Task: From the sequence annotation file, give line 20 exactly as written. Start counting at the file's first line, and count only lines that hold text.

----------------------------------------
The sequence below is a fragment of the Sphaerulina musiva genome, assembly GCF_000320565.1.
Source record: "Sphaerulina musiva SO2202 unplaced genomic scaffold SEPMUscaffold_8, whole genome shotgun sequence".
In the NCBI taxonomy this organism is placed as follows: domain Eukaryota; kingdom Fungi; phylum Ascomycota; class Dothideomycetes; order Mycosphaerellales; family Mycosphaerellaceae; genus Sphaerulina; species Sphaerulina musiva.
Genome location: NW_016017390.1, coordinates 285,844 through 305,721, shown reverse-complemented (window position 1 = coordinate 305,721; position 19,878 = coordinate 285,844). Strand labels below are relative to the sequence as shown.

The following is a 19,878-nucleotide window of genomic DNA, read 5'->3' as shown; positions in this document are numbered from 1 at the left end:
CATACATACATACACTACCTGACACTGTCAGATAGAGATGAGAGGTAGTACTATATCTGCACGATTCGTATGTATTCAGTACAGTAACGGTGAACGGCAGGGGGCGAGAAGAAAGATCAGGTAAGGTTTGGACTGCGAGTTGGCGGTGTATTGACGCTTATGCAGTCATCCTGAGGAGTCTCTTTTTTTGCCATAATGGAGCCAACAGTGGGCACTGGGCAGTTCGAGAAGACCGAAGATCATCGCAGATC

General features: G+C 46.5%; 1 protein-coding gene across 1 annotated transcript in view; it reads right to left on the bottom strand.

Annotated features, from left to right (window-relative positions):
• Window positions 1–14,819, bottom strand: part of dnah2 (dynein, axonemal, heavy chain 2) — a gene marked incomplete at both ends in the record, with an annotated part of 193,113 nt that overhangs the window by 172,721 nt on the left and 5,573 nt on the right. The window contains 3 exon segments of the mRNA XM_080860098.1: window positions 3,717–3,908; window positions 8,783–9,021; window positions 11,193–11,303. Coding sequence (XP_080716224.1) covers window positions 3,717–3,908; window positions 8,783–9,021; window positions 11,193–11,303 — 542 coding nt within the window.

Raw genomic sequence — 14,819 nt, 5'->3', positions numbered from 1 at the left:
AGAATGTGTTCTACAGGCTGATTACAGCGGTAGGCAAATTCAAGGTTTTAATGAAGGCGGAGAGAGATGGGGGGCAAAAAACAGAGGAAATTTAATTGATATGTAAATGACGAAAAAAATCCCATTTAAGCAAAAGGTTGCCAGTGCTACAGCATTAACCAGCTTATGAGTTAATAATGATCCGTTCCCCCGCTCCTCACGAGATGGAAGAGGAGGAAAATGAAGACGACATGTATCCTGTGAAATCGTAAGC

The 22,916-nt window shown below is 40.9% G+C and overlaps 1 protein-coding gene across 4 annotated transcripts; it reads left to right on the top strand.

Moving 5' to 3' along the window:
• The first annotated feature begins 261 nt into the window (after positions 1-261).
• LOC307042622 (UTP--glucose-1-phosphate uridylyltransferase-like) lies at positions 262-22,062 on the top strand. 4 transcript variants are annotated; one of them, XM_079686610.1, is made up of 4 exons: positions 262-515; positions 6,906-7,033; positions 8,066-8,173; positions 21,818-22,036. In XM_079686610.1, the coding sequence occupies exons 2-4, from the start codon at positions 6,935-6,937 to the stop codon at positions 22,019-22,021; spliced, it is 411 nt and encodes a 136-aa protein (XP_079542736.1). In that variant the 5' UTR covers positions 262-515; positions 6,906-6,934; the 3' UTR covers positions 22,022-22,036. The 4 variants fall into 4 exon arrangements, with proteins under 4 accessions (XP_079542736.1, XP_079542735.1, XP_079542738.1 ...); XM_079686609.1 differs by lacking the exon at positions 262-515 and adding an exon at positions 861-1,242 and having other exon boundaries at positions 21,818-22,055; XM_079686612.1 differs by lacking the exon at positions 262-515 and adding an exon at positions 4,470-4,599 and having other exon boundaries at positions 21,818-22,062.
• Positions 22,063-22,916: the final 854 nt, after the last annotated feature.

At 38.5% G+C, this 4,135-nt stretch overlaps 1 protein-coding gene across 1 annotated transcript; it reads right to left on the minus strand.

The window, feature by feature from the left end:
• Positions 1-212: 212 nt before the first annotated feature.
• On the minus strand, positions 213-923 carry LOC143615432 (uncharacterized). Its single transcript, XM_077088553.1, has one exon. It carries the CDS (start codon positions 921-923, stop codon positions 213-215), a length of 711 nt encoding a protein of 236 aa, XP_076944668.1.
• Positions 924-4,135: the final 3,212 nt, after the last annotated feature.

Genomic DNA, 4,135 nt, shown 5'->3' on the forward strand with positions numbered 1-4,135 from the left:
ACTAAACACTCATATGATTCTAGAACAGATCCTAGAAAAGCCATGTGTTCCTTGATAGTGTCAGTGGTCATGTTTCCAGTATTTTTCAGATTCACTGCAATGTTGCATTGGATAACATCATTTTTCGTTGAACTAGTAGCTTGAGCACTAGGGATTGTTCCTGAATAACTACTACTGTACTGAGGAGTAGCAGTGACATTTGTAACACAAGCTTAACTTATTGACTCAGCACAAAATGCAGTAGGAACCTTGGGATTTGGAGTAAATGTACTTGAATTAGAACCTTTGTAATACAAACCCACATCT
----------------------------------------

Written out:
• On the minus strand, positions 213-923 carry LOC143615432 (uncharacterized). Its single transcript, XM_077088553.1, has one exon. It carries the CDS (start codon positions 921-923, stop codon positions 213-215), a length of 711 nt encoding a protein of 236 aa, XP_076944668.1.